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* Yields near record lows on hopes for central bank action
* Bonds pare price losses after US housing data disappoints
* Treasury yield gap over German bunds falls
By Karen Brettell
NEW YORK, July 25 (Reuters) - U.S. Treasuries yields traded near record lows on Wednesday as weak housing data added to expectations central banks will act to stem slowing growth.
Increasingly disappointing economic data globally has raised bets on central bank action. That has boosted bonds and riskier assets including stocks in recent days.
In the United States, investors are watching for signs of further stimulus from the Federal Reserve. Fed officials have already started to think about new tools they can use beyond a possible third round of quantitative easing to spur growth.
"The market is caught between sinking global growth and increased probability of further central bank action," said Guy Haselmann, head of U.S. interest rate strategy at Bank of Nova Scotia in New York.
U.S. Treasuries curbed most of their earlier price losses on Wednesday after data showed that new U.S. home sales in June fell by the most in more than a year, suggesting a setback for the budding housing market recovery.
A relative lack of safe haven assets and the ongoing problems in Europe is expected to keep solid demand for Treasuries, even as yields hit record lows.
"There's a general absence of risk free assets in the world and there is huge demand for risk free assets in uncertain times, so we continue to see regular demand for Treasuries," said Robert Bayston, a portfolio manager at Standish Mellon in Boston.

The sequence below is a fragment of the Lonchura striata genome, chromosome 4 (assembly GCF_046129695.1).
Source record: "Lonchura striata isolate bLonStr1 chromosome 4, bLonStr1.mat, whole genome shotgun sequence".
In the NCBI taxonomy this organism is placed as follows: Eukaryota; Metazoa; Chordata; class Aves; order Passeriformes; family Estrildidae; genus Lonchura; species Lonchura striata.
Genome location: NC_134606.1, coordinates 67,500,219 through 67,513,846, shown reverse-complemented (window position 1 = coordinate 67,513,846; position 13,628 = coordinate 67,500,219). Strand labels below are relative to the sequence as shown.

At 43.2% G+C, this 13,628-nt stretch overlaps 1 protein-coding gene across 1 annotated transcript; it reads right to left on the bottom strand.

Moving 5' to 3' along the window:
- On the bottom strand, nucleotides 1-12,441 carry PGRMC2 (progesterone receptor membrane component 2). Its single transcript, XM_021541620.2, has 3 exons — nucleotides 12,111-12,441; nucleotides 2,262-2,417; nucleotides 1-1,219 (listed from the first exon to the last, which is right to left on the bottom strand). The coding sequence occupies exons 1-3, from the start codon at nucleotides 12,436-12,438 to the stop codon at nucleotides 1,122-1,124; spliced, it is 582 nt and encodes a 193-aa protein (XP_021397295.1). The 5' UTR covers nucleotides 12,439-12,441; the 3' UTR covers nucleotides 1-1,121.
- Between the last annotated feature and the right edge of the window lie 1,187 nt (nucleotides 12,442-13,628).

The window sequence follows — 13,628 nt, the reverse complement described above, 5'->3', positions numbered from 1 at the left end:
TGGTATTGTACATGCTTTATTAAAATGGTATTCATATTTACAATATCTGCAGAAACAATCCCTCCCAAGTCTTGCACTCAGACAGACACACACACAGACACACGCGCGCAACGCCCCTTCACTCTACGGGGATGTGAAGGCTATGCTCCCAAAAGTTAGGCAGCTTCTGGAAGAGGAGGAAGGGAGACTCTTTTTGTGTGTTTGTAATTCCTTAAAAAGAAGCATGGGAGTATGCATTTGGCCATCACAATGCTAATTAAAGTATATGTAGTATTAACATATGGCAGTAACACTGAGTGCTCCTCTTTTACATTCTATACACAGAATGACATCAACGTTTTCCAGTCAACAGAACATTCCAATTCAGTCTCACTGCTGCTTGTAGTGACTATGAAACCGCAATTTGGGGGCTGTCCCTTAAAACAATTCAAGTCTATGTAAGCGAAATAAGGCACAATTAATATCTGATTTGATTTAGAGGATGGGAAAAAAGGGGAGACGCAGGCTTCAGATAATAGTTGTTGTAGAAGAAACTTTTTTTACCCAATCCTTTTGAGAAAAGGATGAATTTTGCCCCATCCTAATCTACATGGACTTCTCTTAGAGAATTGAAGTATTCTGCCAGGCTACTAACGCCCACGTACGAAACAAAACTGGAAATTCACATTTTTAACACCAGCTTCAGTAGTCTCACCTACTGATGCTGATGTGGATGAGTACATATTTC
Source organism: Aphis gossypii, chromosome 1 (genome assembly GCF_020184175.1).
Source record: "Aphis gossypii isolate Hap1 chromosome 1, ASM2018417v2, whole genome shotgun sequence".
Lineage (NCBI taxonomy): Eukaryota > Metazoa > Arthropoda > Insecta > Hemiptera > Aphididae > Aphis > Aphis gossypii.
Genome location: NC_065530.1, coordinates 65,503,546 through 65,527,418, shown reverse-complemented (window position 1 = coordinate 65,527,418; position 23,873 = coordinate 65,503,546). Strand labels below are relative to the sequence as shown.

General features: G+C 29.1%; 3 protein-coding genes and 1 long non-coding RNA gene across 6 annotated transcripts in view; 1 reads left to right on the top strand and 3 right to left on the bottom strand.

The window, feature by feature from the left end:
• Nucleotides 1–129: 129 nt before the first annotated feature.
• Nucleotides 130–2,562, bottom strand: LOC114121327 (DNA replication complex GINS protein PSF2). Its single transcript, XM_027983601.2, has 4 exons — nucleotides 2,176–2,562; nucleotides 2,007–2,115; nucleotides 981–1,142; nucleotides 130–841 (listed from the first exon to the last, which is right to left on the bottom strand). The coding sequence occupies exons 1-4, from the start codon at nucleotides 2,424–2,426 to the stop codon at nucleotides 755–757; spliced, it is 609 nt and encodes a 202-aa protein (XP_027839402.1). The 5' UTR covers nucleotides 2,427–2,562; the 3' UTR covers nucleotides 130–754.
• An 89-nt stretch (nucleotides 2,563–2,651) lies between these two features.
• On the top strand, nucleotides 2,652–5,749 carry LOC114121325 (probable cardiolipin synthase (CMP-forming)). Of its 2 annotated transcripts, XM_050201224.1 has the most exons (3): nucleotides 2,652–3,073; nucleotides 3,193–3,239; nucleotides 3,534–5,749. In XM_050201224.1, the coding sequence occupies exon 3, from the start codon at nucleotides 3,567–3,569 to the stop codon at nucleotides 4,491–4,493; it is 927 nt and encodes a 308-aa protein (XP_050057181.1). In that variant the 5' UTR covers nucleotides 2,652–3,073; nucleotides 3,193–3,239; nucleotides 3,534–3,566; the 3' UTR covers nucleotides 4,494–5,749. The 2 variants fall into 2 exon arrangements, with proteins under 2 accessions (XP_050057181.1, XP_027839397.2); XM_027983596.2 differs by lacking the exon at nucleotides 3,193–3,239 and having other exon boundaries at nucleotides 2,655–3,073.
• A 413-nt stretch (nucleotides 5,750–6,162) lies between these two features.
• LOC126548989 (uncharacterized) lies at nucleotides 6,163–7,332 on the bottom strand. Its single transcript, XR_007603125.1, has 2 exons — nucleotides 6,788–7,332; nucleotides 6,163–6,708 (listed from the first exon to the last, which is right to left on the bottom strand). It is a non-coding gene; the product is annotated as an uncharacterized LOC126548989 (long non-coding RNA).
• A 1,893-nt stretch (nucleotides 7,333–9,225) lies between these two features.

That said, the low returns and the risk, even if unlikely, that yields could back up again quickly is keeping some investors on the sidelines.
"We're not inclined to add a lot of Treasury exposure at these levels," Bayston said. "We think Treasury valuations are stretched, but clearly they can maintain that for quite some time."
Demand for safe-haven bonds ebbed earlier on Wednesday after a European Central Bank policymaker said there were reasons to boost the firepower of the euro zone's new bailout fund to tackle the region's deepening debt crisis.
Governing Council member Ewald Nowotny said there were arguments for giving Europe's permanent rescue fund a banking license, which would allow it to borrow unlimited ECB money, an idea that the central bank has rejected so far.
Treasuries also were hurt by weakness in German bunds, which have been worsening since Moody's Investors Service on Monday changed its outlook for Germany, the Netherlands and Luxembourg to negative, from stable.
The rating action added to concerns that the countries will face higher costs from bailing out struggling countries in the euro zone.
U.S. bonds typically fall in concert with German government debt, though in recent weeks Treasuries have benefited from an outflow from even the safest euro zone countries.
"U.S. Treasuries are gaining from the flight out of some of the other safe havens," said Haselmann.
The additional yield offered by 10-year Treasuries over 10-year German bunds has fallen to 14 basis points, from 30 basis points last Friday, before the Moody's action.
Haselmann expects Treasuries yields should continue to fall relative to German debt and drop below German bond yields.
"Given the liquidity premium, I would think we should trade through bunds," he said.
Meanwhile the Treasury is expected to see solid demand for a $35 billion sale of new 5-year notes, the second sale of $99 billion in supply this week.
U.S. Treasuries hit new record low yields on Tuesday after the Treasury sold $35 billion in two-year notes at a record low yield of 0.22 percent. The debt sold at a bid/cover ratio of 4 times, the second highest demand on record.
The Treasury will sell an additional $29 billion in seven-year notes on Thursday. (Editing by Andrew Hay)